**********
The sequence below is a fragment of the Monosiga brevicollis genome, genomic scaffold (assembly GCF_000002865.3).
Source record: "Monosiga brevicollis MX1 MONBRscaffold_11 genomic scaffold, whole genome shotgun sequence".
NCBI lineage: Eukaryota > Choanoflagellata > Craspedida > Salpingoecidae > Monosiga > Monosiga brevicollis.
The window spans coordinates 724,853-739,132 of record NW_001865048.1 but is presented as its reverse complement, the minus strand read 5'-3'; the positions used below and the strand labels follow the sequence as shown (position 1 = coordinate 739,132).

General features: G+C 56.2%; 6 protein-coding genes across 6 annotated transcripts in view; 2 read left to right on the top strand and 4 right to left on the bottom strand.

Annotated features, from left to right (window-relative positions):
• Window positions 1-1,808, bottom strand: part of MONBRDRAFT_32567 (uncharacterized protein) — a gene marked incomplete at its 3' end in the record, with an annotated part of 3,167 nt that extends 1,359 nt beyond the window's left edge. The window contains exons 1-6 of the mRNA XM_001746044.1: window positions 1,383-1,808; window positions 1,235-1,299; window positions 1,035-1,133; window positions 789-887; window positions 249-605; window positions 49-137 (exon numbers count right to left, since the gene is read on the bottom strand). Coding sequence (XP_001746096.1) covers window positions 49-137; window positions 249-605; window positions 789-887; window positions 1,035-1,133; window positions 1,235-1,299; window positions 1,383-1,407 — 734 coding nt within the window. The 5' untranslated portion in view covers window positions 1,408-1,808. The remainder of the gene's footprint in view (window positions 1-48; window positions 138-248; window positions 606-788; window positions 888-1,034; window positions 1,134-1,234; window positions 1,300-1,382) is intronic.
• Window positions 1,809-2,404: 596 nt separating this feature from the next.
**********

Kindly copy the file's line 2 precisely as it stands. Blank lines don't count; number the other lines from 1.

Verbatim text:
Source record: "Monosiga brevicollis MX1 MONBRscaffold_11 genomic scaffold, whole genome shotgun sequence".